In recent years, Gingrich has also made promoting religion in public life a central part of his message. He says a 2002 federal court ruling against reciting the Pledge of Allegiance in public schools because of its “under God” clause was a wake-up call.
At a speech to a Texas megachurch in March, Gingrich said that the United States will be a “secular atheist country, potentially one dominated by radical Islamists,” in a matter of generations unless Americans fight back against secularization.
Although religious conservatives are likely to respond to that message, the question for Gingrich is whether they’ll accept the messenger.
Gingrich's first marriage ended after he discussed the details of the divorce with his wife while she was recovering from cancer surgery. He married again in 1981 and was divorced in 2000, when he married the young congressional aide with whom he had had an affair.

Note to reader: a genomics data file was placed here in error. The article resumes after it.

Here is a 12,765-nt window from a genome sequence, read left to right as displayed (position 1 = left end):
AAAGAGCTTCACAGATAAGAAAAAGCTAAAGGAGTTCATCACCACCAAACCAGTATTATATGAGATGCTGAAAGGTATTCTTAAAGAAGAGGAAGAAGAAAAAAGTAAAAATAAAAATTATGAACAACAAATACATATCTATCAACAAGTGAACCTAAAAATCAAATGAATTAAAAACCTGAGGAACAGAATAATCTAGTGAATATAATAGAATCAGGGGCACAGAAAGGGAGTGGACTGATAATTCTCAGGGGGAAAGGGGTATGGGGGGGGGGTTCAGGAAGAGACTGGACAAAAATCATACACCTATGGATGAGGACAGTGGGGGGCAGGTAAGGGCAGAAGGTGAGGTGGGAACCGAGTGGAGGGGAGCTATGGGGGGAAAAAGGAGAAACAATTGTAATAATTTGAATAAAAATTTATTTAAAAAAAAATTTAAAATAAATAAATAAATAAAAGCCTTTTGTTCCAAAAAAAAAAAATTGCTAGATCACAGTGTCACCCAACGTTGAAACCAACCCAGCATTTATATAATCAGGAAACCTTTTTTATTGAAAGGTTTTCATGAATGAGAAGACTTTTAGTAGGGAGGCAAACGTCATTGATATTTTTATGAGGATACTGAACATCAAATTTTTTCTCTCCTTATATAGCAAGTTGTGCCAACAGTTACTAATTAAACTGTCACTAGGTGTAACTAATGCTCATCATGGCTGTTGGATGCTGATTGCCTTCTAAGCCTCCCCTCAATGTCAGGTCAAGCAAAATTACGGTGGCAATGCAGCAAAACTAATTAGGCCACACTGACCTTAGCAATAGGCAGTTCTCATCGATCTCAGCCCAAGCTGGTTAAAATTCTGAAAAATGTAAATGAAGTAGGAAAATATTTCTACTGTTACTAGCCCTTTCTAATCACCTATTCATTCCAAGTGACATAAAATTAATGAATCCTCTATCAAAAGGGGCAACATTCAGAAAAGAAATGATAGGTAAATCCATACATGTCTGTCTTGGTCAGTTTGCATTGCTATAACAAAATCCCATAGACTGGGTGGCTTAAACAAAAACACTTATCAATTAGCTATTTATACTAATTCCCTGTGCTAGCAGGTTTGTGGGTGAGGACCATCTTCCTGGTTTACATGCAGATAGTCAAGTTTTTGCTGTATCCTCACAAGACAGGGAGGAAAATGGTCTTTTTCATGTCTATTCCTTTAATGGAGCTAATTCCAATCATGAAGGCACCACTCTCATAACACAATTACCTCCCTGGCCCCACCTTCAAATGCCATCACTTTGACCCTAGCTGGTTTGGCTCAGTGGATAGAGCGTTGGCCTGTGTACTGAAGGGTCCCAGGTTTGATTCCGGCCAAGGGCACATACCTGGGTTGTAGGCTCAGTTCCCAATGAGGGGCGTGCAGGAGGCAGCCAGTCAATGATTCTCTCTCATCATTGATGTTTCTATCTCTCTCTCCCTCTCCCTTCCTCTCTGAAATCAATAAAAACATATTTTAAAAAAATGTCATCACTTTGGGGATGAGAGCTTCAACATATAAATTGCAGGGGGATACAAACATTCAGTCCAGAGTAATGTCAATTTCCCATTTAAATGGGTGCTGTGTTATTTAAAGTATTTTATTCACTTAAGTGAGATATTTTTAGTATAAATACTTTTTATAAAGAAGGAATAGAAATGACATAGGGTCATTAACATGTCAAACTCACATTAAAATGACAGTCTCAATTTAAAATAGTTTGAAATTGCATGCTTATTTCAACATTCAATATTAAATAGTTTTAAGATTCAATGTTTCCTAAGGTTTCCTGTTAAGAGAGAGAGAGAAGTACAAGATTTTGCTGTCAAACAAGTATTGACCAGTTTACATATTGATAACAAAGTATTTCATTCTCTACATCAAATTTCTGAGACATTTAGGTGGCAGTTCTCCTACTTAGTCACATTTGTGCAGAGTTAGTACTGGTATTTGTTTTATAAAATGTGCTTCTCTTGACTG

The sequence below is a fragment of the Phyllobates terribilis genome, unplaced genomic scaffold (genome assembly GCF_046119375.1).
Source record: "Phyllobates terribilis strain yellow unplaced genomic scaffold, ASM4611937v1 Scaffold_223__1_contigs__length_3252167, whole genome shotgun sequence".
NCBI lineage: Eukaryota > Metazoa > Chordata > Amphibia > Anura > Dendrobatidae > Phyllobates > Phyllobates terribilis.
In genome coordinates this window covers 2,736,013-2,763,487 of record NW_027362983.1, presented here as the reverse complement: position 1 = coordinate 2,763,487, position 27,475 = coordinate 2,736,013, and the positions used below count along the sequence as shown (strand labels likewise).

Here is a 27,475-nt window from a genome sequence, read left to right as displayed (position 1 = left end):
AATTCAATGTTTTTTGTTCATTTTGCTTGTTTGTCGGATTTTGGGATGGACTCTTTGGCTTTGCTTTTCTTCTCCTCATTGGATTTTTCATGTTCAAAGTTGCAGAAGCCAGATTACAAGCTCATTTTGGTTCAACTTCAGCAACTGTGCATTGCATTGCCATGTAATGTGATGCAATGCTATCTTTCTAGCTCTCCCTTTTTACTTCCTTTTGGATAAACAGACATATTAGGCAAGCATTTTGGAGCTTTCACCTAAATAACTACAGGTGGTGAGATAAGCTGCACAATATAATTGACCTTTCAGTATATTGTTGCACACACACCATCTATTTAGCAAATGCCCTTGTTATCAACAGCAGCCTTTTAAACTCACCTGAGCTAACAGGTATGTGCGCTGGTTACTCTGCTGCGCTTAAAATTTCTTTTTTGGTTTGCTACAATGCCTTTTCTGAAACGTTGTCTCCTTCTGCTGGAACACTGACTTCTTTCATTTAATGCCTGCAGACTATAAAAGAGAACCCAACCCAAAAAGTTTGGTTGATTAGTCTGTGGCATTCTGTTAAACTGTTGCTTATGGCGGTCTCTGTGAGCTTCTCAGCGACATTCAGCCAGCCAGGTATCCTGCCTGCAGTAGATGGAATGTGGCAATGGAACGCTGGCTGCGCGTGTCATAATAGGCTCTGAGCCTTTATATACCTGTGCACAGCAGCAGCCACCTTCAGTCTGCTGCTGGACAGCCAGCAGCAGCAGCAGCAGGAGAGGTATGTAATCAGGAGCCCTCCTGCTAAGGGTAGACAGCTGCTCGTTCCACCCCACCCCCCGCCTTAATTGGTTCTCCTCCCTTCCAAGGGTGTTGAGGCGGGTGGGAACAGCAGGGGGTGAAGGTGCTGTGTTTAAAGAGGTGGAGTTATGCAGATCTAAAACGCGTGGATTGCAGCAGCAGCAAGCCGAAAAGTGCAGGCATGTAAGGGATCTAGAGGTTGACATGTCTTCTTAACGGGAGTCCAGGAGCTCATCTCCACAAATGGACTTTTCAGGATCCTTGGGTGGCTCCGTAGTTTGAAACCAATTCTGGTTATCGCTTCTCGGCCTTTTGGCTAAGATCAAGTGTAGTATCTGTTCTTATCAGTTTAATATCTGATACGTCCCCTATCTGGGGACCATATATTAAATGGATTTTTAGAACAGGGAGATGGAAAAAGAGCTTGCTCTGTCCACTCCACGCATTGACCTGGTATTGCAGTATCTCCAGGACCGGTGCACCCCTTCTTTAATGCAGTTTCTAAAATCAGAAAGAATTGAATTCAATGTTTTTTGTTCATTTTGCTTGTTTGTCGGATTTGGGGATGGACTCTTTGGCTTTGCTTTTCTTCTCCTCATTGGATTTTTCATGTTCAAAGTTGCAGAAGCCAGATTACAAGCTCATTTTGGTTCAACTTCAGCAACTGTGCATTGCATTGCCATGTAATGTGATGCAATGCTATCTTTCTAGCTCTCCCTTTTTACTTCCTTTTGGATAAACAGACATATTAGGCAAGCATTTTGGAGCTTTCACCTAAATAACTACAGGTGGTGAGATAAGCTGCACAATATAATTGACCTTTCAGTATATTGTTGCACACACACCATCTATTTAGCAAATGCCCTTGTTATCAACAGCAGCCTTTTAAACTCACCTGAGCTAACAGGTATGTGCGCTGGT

Some accused Gingrich of hypocrisy for cheating on his wife around the time the House was impeaching President Bill Clinton for lying about his White House affair with Monica Lewinsky.
Many religious Americans may be apt to forgive him.
“Among evangelicals, the drama of sin and redemption is well understood,” said John Green, an expert on religion and politics at the University of Akron. “The question is how effectively he can explain that he’s not the same person he was back then.”
Gingrich would not be the first presidential candidate to overcome doubts among religious conservatives because of perceived personal transgressions.
In 1980, Ronald Reagan became the first divorced person to win the White House, with lots of help from evangelicals who’d supported Jimmy Carter, a Southern Baptist, four years earlier.
“Newt simply needs to address the past in an authentic way that makes it clear he is a changed man,” said Ralph Reed, chairman of the Faith and Freedom Coalition, “and I believe the overwhelming majority of social conservative voters will be fair-minded and forgiving.